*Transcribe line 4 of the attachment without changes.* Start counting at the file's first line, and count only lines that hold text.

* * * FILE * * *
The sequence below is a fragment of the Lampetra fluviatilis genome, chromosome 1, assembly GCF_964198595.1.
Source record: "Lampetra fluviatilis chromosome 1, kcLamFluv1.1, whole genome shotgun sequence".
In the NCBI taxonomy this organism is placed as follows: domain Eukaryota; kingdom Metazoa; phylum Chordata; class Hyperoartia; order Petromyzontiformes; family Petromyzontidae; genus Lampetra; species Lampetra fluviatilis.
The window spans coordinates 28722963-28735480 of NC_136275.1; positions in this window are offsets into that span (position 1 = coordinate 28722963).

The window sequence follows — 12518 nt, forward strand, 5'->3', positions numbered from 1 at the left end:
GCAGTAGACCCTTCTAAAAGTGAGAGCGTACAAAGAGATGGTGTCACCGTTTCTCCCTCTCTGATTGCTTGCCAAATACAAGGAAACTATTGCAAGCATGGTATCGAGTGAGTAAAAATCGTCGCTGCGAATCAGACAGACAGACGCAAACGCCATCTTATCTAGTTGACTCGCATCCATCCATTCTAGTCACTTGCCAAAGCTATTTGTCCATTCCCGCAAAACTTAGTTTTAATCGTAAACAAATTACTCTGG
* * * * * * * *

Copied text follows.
The window spans coordinates 28722963-28735480 of NC_136275.1; positions in this window are offsets into that span (position 1 = coordinate 28722963).